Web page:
AUSTIN (KXAN) — Project Connect leaders gave a glimpse at preliminary design elements for three stations along the Blue Line, an upcoming light rail system that will extend from downtown east to Austin-Bergstrom International Airport.
The tentative designs are all part of current efforts underway to scope out what the light rail system might look like. Both 30% design and cost estimates are scheduled to be released this summer, and a draft environmental impact statement will be revealed for public viewing and feedback.
There are 10 planned stations along the Blue Line, with three focused on Thursday evening: Waterfront, Travis Heights and Lakeshore stations. All are located south of Lady Bird Lake on or near East Riverside Drive.
A preliminary look at the corridor design began just south of Lady Bird Lake at the Riverfront Station, near the SoCo on the Lake apartments complex. The transit guideway will lower from the bridge to an at-grade, or level, station. Officials said this is less expensive than a continuously elevated transitway, as well as doesn’t obstruct or create a visual barrier along the corridor.
As the track closes in on East Riverside Drive, the area has shared use paths for both cyclists and pedestrians as opposed to two separate pathways for each modal type.
The area will maintain two through lanes in each direction, the transitway corridor running down the center and shared-use paths on both sides.
As for the tight turn heading onto East Riverside Drive, officials said it isn’t the most ideal design element but does mitigate having to cut into surrounding structures, thereby causing displacement. The light rail will slow to about 10 miles per hour going around the curve, which they said won’t inhibit since it’ll already be coming into or leaving stations and needing to slow down.
The first crossing will run near East Bouldin Creek where pedestrians and cyclists will be able to cross the tracks via a proposed pedestrian hybrid beacon. The beacon will give them a protected signal to safely cross without the risk of oncoming vehicular or light rail traffic.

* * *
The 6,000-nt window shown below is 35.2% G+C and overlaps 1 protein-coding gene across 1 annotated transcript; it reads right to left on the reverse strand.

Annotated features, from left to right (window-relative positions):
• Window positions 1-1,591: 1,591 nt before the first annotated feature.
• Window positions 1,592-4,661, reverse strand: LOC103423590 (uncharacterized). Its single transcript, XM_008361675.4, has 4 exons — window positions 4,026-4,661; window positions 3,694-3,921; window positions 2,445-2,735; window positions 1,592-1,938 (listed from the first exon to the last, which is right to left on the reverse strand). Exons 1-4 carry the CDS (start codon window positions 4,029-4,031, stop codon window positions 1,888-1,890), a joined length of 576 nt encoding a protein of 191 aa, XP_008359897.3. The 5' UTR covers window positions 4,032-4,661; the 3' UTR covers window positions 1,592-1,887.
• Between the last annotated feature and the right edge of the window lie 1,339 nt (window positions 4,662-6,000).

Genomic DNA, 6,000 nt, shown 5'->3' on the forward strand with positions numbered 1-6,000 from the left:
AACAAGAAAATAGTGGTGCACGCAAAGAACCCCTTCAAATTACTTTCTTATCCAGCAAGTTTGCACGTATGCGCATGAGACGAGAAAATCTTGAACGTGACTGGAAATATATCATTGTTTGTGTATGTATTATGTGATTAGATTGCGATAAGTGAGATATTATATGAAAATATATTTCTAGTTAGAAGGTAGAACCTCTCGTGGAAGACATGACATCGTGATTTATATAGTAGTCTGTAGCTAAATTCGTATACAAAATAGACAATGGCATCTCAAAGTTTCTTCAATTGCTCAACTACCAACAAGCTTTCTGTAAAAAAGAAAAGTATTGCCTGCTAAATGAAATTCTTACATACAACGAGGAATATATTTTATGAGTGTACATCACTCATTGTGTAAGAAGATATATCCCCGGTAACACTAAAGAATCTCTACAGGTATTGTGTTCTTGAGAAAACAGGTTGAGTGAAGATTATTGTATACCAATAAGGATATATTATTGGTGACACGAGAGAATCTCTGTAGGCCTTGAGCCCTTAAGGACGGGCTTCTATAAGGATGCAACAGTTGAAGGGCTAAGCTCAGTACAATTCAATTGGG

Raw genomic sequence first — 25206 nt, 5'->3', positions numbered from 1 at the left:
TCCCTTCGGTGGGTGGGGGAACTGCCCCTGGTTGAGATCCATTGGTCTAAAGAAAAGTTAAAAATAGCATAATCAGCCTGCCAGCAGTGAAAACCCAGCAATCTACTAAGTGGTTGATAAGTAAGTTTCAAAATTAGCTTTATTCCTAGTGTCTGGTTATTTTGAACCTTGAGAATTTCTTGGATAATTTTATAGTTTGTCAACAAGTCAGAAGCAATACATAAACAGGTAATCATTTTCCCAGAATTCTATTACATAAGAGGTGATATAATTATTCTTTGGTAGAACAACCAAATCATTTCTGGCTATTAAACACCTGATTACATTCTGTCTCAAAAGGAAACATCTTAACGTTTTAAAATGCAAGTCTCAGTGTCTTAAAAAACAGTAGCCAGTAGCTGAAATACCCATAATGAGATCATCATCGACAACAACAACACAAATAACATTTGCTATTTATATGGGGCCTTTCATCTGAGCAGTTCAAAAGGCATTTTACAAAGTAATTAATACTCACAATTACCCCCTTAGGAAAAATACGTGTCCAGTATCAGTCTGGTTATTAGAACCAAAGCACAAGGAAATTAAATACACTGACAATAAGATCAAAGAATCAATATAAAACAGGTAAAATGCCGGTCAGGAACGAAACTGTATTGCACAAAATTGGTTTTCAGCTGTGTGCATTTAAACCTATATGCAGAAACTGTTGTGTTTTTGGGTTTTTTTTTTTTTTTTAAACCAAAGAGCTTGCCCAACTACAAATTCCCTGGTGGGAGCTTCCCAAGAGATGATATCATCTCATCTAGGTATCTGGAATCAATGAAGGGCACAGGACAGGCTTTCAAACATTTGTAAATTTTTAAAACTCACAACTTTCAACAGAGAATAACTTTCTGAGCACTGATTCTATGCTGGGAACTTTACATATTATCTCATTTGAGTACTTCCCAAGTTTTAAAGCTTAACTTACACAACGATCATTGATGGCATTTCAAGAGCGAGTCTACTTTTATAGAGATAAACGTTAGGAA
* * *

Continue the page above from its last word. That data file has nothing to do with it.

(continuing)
Travis Heights Station
Extending further east along East Riverside Drive comes the Travis Heights Station. A current pedestrian crosswalk zone at Alameda Drive will relocate to Blunn Creek. This is because the transit corridor will begin to elevate above the roadway due to a steep grade that light rails cannot operate on. As a result, Project Connect will raise the transit guideway up to a higher, flatter slope, with retaining walls along the sides.
Stations have to be on flat and straight terrain to effectively operate, officials said.
From the Travis Heights Station, the light rail will then swing about 45 feet into the existing footprint of Norwood Park. The park will remain open and operating, save for the 45-foot impact along the right-of-way zone.
As the Blue Line gears up to cross I-35, it’ll come across a separate project in the works courtesy of the Texas Department of Transportation. This innovative intersection in the works is called a single-point urban interchange, or SPUI.
Project Connect officials said they have been coordinating with TxDOT leadership on the phasing of both the SPUI and light rail projects, and the SPUI intersection must be built before the phasing of this portion of the Blue Line.
As for pedestrian and bicycle access across the SPUI, officials said they’re working with TxDOT on planned shared-use paths along both sides of the street as well as north-south under crossings beneath the intersection.
With 30% design and cost estimates on track to be released this summer, officials noted the program could expect additional cost increases. Last month, officials confirmed the light rail’s cost was projected to nearly double to more than $10 billion, with costs attributed to real estate and right-of-way expenses, inflation and design scope changes.